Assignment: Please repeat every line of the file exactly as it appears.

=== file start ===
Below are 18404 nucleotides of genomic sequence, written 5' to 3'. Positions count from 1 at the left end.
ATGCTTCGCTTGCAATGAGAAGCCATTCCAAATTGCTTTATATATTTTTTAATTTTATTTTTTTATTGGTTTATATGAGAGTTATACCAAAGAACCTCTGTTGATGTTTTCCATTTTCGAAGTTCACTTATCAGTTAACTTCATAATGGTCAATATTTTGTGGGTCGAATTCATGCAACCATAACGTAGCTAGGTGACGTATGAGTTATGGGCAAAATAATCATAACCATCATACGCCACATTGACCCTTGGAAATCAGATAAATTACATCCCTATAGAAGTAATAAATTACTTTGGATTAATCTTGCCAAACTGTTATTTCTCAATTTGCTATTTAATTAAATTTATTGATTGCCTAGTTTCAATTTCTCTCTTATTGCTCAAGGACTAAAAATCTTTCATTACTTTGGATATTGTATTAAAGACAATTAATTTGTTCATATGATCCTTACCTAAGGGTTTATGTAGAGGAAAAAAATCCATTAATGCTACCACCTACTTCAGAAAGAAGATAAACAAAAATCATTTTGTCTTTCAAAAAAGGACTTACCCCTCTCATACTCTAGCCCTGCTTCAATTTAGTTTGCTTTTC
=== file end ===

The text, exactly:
Below are 18404 nucleotides of genomic sequence, written 5' to 3'. Positions count from 1 at the left end.
ATGCTTCGCTTGCAATGAGAAGCCATTCCAAATTGCTTTATATATTTTTTAATTTTATTTTTTTATTGGTTTATATGAGAGTTATACCAAAGAACCTCTGTTGATGTTTTCCATTTTCGAAGTTCACTTATCAGTTAACTTCATAATGGTCAATATTTTGTGGGTCGAATTCATGCAACCATAACGTAGCTAGGTGACGTATGAGTTATGGGCAAAATAATCATAACCATCATACGCCACATTGACCCTTGGAAATCAGATAAATTACATCCCTATAGAAGTAATAAATTACTTTGGATTAATCTTGCCAAACTGTTATTTCTCAATTTGCTATTTAATTAAATTTATTGATTGCCTAGTTTCAATTTCTCTCTTATTGCTCAAGGACTAAAAATCTTTCATTACTTTGGATATTGTATTAAAGACAATTAATTTGTTCATATGATCCTTACCTAAGGGTTTATGTAGAGGAAAAAAATCCATTAATGCTACCACCTACTTCAGAAAGAAGATAAACAAAAATCATTTTGTCTTTCAAAAAAGGACTTACCCCTCTCATACTCTAGCCCTGCTTCAATTTAGTTTGCTTTTC